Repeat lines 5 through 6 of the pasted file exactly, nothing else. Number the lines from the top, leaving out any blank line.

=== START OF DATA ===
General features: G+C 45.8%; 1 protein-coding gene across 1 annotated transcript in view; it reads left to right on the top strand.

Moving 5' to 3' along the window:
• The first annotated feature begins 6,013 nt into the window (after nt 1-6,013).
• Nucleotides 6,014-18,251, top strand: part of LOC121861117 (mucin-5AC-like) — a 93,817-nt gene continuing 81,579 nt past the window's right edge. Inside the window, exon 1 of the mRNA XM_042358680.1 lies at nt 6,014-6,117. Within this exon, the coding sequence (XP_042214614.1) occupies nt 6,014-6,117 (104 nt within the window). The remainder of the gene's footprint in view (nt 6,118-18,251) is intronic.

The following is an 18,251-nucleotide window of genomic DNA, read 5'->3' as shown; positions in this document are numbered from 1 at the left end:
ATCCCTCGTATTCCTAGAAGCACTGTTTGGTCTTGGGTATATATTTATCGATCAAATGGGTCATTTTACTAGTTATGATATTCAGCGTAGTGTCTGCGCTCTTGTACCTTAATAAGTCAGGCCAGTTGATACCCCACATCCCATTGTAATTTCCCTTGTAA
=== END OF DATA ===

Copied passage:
The following is an 18,251-nucleotide window of genomic DNA, read 5'->3' as shown; positions in this document are numbered from 1 at the left end:
ATCCCTCGTATTCCTAGAAGCACTGTTTGGTCTTGGGTATATATTTATCGATCAAATGGGTCATTTTACTAGTTATGATATTCAGCGTAGTGTCTGCGCTCTTGTACCTTAATAAGTCAGGCCAGTTGATACCCCACATCCCATTGTAATTTCCCTTGTAA